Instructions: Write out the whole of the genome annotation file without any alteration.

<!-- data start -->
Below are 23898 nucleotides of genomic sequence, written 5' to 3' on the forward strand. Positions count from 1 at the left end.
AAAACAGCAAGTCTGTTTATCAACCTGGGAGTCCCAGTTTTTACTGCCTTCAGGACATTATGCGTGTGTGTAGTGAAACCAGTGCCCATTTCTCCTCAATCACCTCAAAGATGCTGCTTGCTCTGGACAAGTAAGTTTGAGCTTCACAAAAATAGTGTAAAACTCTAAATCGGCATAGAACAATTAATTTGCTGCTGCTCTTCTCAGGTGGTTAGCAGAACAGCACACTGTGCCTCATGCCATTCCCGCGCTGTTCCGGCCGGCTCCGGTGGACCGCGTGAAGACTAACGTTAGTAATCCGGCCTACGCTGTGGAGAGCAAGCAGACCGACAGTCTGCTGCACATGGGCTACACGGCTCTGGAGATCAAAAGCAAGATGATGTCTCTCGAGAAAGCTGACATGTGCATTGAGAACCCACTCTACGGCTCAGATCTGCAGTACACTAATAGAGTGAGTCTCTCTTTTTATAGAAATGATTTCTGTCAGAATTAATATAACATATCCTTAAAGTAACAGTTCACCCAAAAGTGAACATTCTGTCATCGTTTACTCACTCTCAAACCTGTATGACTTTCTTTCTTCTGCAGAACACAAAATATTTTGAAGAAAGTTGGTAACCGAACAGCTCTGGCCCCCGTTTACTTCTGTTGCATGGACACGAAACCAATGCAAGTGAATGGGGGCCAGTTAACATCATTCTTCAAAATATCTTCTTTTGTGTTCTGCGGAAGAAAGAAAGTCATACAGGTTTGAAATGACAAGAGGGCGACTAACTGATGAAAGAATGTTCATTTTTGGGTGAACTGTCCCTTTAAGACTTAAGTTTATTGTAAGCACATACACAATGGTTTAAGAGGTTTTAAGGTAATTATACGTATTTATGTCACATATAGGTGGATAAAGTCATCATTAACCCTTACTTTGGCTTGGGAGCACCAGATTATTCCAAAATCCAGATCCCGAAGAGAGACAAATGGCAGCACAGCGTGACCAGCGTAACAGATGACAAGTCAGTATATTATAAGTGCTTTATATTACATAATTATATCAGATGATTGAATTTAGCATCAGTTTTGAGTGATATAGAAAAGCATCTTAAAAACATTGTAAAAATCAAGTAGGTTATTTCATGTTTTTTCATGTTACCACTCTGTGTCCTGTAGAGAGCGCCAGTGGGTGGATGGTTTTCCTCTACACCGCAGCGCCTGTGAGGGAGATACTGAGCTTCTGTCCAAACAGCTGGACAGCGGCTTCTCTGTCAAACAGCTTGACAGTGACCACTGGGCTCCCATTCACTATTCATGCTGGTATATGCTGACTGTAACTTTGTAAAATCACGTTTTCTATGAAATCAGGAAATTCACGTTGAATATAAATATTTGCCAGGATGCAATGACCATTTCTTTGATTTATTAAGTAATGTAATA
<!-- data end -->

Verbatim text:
Below are 23898 nucleotides of genomic sequence, written 5' to 3' on the forward strand. Positions count from 1 at the left end.
AAAACAGCAAGTCTGTTTATCAACCTGGGAGTCCCAGTTTTTACTGCCTTCAGGACATTATGCGTGTGTGTAGTGAAACCAGTGCCCATTTCTCCTCAATCACCTCAAAGATGCTGCTTGCTCTGGACAAGTAAGTTTGAGCTTCACAAAAATAGTGTAAAACTCTAAATCGGCATAGAACAATTAATTTGCTGCTGCTCTTCTCAGGTGGTTAGCAGAACAGCACACTGTGCCTCATGCCATTCCCGCGCTGTTCCGGCCGGCTCCGGTGGACCGCGTGAAGACTAACGTTAGTAATCCGGCCTACGCTGTGGAGAGCAAGCAGACCGACAGTCTGCTGCACATGGGCTACACGGCTCTGGAGATCAAAAGCAAGATGATGTCTCTCGAGAAAGCTGACATGTGCATTGAGAACCCACTCTACGGCTCAGATCTGCAGTACACTAATAGAGTGAGTCTCTCTTTTTATAGAAATGATTTCTGTCAGAATTAATATAACATATCCTTAAAGTAACAGTTCACCCAAAAGTGAACATTCTGTCATCGTTTACTCACTCTCAAACCTGTATGACTTTCTTTCTTCTGCAGAACACAAAATATTTTGAAGAAAGTTGGTAACCGAACAGCTCTGGCCCCCGTTTACTTCTGTTGCATGGACACGAAACCAATGCAAGTGAATGGGGGCCAGTTAACATCATTCTTCAAAATATCTTCTTTTGTGTTCTGCGGAAGAAAGAAAGTCATACAGGTTTGAAATGACAAGAGGGCGACTAACTGATGAAAGAATGTTCATTTTTGGGTGAACTGTCCCTTTAAGACTTAAGTTTATTGTAAGCACATACACAATGGTTTAAGAGGTTTTAAGGTAATTATACGTATTTATGTCACATATAGGTGGATAAAGTCATCATTAACCCTTACTTTGGCTTGGGAGCACCAGATTATTCCAAAATCCAGATCCCGAAGAGAGACAAATGGCAGCACAGCGTGACCAGCGTAACAGATGACAAGTCAGTATATTATAAGTGCTTTATATTACATAATTATATCAGATGATTGAATTTAGCATCAGTTTTGAGTGATATAGAAAAGCATCTTAAAAACATTGTAAAAATCAAGTAGGTTATTTCATGTTTTTTCATGTTACCACTCTGTGTCCTGTAGAGAGCGCCAGTGGGTGGATGGTTTTCCTCTACACCGCAGCGCCTGTGAGGGAGATACTGAGCTTCTGTCCAAACAGCTGGACAGCGGCTTCTCTGTCAAACAGCTTGACAGTGACCACTGGGCTCCCATTCACTATTCATGCTGGTATATGCTGACTGTAACTTTGTAAAATCACGTTTTCTATGAAATCAGGAAATTCACGTTGAATATAAATATTTGCCAGGATGCAATGACCATTTCTTTGATTTATTAAGTAATGTAATA